Syrian Refugees in Lebanon and the Scheme to Extract EU Funds

Pictured: the President of Cyprus, the Lebanese caretaker Prime Minister, and the European Commission President.

For the past decade, over 1.5 million Syrian refugees who fled from the brutal Assad regime in Damascus have been living in Lebanon under harsh conditions. Their presence creates political tensions and stresses the weak state institutions, which are already struggling to provide the basic needs of the country’s population. 

Recently, the EU pledged a $1 billion aid package to Lebanon to be delivered over the next three years, seemingly a noble humanitarian act. However, the reality behind this fund transfer is much more cynical.

It appears that the refugee issue is used by Lebanese officials as a tool to extract money from the EU in return for Lebanon’s efforts to prevent refugees from leaving for Cyprus – the closest EU member country, which is less than a 200 km boat ride away. In recent months, an unusually high number of boats carrying Syrian refugees from Lebanon have made that journey, which many see as a subtle Lebanese signal to stop intercepting migrant boats bound for Europe unless Lebanon receives more economic support. 

Shortly after the new aid package was announced, Lebanese Finance Minister Youssef Khalil warned that the EU aid package could be undermined by corruption. This statement should be taken as an understatement, as Lebanon is governed by a highly corrupt elite that controls the state institutions with virtually no accountability. Any financial aid delivered to Lebanon without strict oversight will most likely “disappear” into the pockets of politicians and civil servants affiliated with them. 

In the past, institutions, such as the International Monetary Fund, which was ready to deliver financial aid to the cash-strapped country, demanded that the government accept a strict precondition of structural reforms and transparency. This reflected the common understanding that the Lebanese state institutions are highly corrupt, and any aid or support given will be misused.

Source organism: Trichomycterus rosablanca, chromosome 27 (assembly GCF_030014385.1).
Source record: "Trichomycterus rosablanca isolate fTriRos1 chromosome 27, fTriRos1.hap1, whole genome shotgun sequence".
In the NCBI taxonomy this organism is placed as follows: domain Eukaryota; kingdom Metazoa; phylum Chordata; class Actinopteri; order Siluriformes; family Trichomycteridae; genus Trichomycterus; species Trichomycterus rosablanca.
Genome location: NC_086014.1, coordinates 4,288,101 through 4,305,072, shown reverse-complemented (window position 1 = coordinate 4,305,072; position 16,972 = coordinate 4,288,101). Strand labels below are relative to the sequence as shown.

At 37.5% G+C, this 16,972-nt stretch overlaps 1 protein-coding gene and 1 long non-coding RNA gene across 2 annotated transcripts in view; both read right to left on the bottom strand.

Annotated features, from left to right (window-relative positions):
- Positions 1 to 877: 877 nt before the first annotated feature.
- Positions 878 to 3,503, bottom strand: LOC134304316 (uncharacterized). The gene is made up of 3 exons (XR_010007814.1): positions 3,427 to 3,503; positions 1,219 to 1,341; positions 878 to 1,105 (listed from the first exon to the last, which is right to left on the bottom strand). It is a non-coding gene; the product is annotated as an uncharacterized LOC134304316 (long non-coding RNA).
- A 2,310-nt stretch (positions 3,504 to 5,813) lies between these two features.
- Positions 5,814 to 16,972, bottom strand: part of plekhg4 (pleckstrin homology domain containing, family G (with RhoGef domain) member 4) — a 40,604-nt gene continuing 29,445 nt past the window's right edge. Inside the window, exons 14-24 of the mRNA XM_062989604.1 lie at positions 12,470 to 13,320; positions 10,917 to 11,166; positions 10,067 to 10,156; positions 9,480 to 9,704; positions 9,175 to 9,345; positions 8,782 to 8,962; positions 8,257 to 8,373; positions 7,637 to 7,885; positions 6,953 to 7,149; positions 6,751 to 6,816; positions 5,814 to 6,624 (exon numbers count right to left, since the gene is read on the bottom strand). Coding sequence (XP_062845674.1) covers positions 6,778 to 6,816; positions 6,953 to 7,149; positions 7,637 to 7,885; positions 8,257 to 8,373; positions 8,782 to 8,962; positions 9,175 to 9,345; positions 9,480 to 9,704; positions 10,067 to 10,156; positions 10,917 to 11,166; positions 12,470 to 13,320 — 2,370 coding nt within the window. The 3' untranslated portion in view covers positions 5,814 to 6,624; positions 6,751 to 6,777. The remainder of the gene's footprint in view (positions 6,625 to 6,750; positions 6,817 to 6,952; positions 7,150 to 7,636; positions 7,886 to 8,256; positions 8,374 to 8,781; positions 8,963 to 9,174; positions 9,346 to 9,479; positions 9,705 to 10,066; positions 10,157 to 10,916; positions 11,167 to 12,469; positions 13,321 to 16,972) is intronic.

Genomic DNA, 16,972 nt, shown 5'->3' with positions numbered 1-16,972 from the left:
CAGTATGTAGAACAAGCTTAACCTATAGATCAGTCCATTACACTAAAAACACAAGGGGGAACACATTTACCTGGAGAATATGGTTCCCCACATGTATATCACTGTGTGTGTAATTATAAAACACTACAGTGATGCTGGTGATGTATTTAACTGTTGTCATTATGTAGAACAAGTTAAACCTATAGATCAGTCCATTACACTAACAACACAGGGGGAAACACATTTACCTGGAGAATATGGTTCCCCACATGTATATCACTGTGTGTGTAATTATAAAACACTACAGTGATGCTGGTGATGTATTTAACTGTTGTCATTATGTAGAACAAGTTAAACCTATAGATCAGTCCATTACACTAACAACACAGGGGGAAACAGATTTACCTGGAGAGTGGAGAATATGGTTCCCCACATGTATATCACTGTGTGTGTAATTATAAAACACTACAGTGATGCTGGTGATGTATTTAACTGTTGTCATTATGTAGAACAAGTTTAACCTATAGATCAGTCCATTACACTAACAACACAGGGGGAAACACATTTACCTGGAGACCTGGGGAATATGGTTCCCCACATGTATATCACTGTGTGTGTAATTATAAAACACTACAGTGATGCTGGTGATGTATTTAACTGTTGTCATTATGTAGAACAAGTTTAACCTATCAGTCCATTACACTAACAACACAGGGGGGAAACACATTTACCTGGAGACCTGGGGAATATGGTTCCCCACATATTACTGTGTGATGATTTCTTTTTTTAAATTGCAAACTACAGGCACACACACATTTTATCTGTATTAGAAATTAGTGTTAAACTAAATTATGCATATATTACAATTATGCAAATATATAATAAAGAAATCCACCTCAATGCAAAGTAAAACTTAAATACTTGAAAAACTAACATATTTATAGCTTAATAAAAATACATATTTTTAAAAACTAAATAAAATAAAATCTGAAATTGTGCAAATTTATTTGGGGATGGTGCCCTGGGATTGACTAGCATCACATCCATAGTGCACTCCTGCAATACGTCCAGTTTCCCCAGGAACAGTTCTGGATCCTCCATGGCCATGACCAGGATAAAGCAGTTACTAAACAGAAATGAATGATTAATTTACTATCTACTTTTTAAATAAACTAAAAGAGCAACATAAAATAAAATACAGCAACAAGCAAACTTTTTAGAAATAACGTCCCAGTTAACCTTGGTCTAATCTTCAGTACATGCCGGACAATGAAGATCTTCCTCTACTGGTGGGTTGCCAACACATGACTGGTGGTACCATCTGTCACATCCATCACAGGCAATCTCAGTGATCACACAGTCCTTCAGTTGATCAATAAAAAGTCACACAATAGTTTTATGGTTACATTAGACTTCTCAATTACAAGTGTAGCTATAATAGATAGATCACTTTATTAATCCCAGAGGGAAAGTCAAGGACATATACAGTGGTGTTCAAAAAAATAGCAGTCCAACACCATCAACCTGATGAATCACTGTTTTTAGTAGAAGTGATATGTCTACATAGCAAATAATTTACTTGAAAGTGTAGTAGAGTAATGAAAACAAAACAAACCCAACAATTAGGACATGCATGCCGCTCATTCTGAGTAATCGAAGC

Nevertheless, the cynical use of the tragic humanitarian situation of the Syrian refugees and the manipulation of European fear from an influx of additional migrants into the EU territory is not a Lebanese invention. It was Turkey’s President Erdoğan who was the first to operate this scheme, as early as 2016, when he threatened to flood Europe with Syrian refugees who found sanctuary in Turkey unless the EU would deliver him massive financial support. This threat earned Erdoğan a massive €6 billion grant, which raised serious questions regarding how the money would be used by the Turkish government. 

Back in Lebanon, immediately after the announcement of the new EU grant, politicians from different opposition parties claimed that it was practically a “bribe” paid to the caretaker government officials for them to maintain the same “sit and do nothing” policy towards the Syrian refugees, without any real prospect of formulating a permanent solution to the issue. Demands were presented to the government to act transparently and share its planned use of the money, and the oversight mechanism for its spending went unanswered and is highly likely to remain that way. 

Understandably, this is the EU’s top priority, as it is already facing a major challenge coping with the existing number of refugees inside its borders. Paying Lebanon to make sure it stops any further immigration makes total sense from a European point of view. 

More than anything, the current developments regarding the refugees and the EU are yet more examples of the lack of public trust in the Lebanese political elite and state institutions to serve the country’s interests. Lebanon needs a permanent long-term solution to the years-long presence of the Syrian refugees and not a short-term “band-aid” plan focused on preventing them from leaving Lebanon and resettling in the EU. 

Unfortunately, as long as Lebanon is ruled by a weak government under the influence of Hezbollah, which for years has actively prevented any reform in the country's political and bureaucratic institutions, long-term national interests will always be overtaken by the short-term personal ones of the corrupted elite and its collaborators inside the state institutions. We should not hold our breath waiting for the current EU grant to improve the tragic humanitarian conditions of the refugees in Lebanon nor pave the way to secure their safe return to their homes in Syria. 

Dror Doron is a senior advisor at United Against Nuclear Iran (UANI) focusing on Hezbollah and Lebanon. He spent nearly two decades as a senior analyst in the Office of Israel’s Prime Minister. Dror is on Twitter @DrorDoron.